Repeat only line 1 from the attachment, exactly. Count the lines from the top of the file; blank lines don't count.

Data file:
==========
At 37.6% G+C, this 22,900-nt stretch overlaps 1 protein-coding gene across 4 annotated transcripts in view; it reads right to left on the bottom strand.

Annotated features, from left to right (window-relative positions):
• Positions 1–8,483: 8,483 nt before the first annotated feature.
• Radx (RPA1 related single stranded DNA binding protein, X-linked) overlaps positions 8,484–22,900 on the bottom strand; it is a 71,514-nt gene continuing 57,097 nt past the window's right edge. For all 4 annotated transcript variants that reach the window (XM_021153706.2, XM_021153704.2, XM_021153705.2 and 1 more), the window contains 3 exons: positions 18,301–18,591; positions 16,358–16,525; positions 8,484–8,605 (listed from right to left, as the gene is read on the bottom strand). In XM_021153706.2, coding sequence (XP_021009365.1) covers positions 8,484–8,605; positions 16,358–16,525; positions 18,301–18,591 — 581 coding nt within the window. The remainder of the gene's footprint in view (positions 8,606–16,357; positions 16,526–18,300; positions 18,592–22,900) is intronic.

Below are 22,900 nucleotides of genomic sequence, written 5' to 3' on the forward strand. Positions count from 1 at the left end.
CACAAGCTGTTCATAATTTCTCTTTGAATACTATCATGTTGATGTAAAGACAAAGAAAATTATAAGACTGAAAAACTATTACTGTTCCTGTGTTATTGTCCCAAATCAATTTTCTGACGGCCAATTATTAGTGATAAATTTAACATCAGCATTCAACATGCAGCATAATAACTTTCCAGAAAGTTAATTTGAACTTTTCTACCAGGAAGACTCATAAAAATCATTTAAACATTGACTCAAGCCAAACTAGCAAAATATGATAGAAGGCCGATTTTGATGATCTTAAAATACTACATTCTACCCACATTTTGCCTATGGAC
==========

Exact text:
At 37.6% G+C, this 22,900-nt stretch overlaps 1 protein-coding gene across 4 annotated transcripts in view; it reads right to left on the bottom strand.